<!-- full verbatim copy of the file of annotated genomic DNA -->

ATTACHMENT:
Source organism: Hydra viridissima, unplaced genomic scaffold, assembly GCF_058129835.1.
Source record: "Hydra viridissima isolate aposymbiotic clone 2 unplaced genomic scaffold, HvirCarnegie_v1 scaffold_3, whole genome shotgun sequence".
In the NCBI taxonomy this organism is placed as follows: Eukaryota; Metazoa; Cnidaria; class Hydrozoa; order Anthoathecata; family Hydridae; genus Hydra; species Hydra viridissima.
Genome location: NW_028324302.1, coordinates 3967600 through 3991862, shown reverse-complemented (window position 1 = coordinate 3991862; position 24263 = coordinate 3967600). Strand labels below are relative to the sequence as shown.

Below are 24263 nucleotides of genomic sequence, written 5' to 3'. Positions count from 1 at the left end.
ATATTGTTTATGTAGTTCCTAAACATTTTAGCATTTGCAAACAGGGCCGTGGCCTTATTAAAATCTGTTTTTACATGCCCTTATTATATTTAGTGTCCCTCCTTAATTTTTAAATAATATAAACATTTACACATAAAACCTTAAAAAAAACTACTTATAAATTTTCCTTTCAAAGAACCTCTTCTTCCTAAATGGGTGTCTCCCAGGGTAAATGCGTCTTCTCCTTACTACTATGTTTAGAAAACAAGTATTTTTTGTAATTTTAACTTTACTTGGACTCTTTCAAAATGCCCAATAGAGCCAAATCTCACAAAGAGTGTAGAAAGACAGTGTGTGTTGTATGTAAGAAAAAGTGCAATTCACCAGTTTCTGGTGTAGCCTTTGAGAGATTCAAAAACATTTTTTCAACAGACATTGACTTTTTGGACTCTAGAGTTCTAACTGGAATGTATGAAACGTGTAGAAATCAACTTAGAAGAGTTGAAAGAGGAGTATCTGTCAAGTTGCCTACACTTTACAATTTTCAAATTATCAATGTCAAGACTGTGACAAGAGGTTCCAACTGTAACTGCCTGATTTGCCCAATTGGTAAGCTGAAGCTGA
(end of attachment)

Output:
Source organism: Hydra viridissima, unplaced genomic scaffold, assembly GCF_058129835.1.
Source record: "Hydra viridissima isolate aposymbiotic clone 2 unplaced genomic scaffold, HvirCarnegie_v1 scaffold_3, whole genome shotgun sequence".
In the NCBI taxonomy this organism is placed as follows: Eukaryota; Metazoa; Cnidaria; class Hydrozoa; order Anthoathecata; family Hydridae; genus Hydra; species Hydra viridissima.
Genome location: NW_028324302.1, coordinates 3967600 through 3991862, shown reverse-complemented (window position 1 = coordinate 3991862; position 24263 = coordinate 3967600). Strand labels below are relative to the sequence as shown.

Below are 24263 nucleotides of genomic sequence, written 5' to 3'. Positions count from 1 at the left end.
ATATTGTTTATGTAGTTCCTAAACATTTTAGCATTTGCAAACAGGGCCGTGGCCTTATTAAAATCTGTTTTTACATGCCCTTATTATATTTAGTGTCCCTCCTTAATTTTTAAATAATATAAACATTTACACATAAAACCTTAAAAAAAACTACTTATAAATTTTCCTTTCAAAGAACCTCTTCTTCCTAAATGGGTGTCTCCCAGGGTAAATGCGTCTTCTCCTTACTACTATGTTTAGAAAACAAGTATTTTTTGTAATTTTAACTTTACTTGGACTCTTTCAAAATGCCCAATAGAGCCAAATCTCACAAAGAGTGTAGAAAGACAGTGTGTGTTGTATGTAAGAAAAAGTGCAATTCACCAGTTTCTGGTGTAGCCTTTGAGAGATTCAAAAACATTTTTTCAACAGACATTGACTTTTTGGACTCTAGAGTTCTAACTGGAATGTATGAAACGTGTAGAAATCAACTTAGAAGAGTTGAAAGAGGAGTATCTGTCAAGTTGCCTACACTTTACAATTTTCAAATTATCAATGTCAAGACTGTGACAAGAGGTTCCAACTGTAACTGCCTGATTTGCCCAATTGGTAAGCTGAAGCTGA